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The Transformations in the World of UAS

Bradley R. Brandt, Aviation Director, Louisiana Department of Transportation & Development
Bradley R. Brandt, Aviation Director, Louisiana Department of Transportation & Development

Bradley R. Brandt, Aviation Director, Louisiana Department of Transportation & Development

Unmanned Aerial Systems or more commonly referred to as (UAS), have the potential to impact fleet management for public agencies and are transforming the fleet industry throughout the United States. As the UAS industry grows and matures, the demand and diversified uses of UAS increases, the need to manage these programs and manage the vehicles that support these programs will change and need to adapt to the new reality.

When people think of UAS, they tend to think of and focus on the aircraft and the capabilities of the equipment in the air. Effectively understanding UAS is critical to understanding the mission, technological, and support equipment necessary to fully support the UAS mission capability. UAS is not just an aircraft or (drone). UAS is all of the associated support equipment, control station, data links, telemetry, communications and navigation equipment, audio and visual systems, sensors, and data storage systems that are necessary for operation.  

 The option to have multiple build-outs of a fleet vehicle to include charging ports, display capabilities for real-time video, takeoff and landing surface, and organized interior options will be key to UAS operation and rapid deployment for our Department and operational capabilities into the future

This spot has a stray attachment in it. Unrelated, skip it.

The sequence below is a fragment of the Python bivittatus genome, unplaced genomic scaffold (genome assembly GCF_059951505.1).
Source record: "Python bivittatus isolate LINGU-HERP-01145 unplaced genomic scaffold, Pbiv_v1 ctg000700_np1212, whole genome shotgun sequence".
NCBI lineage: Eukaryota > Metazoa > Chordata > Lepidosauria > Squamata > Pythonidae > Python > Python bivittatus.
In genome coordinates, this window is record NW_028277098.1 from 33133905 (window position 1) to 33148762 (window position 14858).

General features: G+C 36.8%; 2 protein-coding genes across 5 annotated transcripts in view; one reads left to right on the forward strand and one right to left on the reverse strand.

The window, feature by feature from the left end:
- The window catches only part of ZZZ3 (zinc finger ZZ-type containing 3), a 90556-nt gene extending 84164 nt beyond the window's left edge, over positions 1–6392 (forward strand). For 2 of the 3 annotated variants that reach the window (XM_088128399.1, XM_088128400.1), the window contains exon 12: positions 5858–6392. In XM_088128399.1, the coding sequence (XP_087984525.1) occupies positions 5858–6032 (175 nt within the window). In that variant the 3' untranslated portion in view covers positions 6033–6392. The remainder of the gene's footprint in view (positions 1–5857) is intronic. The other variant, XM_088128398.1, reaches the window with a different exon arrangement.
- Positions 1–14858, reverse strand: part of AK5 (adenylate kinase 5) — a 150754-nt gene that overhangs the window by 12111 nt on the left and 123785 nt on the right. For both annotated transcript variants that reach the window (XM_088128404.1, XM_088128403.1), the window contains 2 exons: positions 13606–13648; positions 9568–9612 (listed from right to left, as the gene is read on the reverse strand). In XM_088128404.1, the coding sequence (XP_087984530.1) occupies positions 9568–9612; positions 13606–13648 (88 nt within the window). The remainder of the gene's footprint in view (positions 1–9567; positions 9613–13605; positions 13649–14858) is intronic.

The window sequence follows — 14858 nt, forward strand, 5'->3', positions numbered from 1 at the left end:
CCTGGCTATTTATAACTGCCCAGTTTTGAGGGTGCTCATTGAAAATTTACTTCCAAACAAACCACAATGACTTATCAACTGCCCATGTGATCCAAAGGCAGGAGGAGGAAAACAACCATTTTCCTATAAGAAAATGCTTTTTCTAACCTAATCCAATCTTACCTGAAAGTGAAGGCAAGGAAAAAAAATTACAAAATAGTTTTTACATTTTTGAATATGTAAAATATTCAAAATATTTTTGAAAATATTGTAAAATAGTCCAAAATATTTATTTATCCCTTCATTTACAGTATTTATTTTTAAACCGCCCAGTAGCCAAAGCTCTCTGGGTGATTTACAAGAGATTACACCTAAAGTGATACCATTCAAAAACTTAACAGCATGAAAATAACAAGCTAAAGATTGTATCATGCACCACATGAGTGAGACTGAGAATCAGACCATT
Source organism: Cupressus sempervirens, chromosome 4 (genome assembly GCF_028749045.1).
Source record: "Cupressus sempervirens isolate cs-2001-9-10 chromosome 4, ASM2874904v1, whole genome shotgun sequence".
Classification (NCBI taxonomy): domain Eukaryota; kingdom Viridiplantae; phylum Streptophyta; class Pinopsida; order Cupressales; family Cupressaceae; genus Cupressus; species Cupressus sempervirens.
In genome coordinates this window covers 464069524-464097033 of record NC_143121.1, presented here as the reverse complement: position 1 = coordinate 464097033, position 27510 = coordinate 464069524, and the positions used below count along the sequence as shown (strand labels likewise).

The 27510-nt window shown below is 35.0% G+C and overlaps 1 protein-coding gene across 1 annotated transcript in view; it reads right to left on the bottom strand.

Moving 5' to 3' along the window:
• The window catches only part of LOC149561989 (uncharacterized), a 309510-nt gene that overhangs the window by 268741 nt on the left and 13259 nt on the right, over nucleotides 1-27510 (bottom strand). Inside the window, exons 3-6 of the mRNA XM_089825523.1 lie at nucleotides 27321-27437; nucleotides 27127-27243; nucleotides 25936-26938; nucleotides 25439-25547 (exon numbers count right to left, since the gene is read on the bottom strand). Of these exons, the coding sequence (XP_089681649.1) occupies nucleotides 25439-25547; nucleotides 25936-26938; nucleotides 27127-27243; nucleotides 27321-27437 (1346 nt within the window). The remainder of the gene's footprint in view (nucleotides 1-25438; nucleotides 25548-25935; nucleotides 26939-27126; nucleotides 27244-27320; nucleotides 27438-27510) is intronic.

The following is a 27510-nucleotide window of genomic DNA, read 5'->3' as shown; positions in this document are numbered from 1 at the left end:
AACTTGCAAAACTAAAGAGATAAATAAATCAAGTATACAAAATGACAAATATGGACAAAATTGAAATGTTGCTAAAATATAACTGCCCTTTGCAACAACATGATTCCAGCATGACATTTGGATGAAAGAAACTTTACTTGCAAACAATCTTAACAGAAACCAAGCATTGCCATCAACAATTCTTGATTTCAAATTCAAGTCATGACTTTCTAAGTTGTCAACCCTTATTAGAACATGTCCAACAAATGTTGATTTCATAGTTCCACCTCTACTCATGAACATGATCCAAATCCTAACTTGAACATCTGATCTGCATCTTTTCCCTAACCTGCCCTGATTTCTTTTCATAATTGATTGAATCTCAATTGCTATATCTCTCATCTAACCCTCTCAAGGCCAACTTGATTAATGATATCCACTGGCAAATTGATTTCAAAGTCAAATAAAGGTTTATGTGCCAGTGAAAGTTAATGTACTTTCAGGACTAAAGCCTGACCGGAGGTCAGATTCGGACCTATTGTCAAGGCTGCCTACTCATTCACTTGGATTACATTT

The Louisiana Department of Transportation and Development began using UAS equipment in 2016 with UAS assets conducting airport runway protection zone assessments. The uses have matured since then to include bridge inspections, right-of-way inspections, embankment analysis, highway flood management analysis, emergency operations, and public relations opportunities. What we have found is that along with operating the equipment, there is the priority need of transporting the equipment to the mission location. Many times our staff has only hours or minutes to respond to a situation or a requested mission and be able to produce the desired product or deliverable.

A couple of the more important lessons learned that we found during our pilot program was the need for rapid deployment and battery charging for the aircraft. Many times during the pilot program period, the UAS team needed to deploy assets and personnel quickly due to emergency situations. We found the necessity for prepositioned and complete carrying cases with aircraft and equipment partially assembled. Further, solutions were needed for support equipment to be accessed quickly and deployed in a timely manner. The UAS team would need multiple trips from the office to the fleet vehicle to on-board this equipment which took significant time and coordination. Additionally, the fleet vehicle was not properly equipped to accept and orderly store the aircraft and support equipment efficiently for field use. Finally, we discovered that the ability to charge the aircraft batteries in the field and on the go was extremely important. Depending on the mission, many batteries or a longer duration flight was often necessary to complete the mission and produce the deliverable causing longer charging times in the field which led to some inefficiency during the mission.

Initially, the office did not realize or see the need for the fleet vehicle to be equipped to handle many of the non-mission specific basics. The option to have multiple build-outs of a fleet vehicle to include charging ports, display capabilities for realtime video, takeoff and landing surface, and organized interior options will be key to UAS operation and rapid deployment for our Department and operational capabilities into the future. 

 

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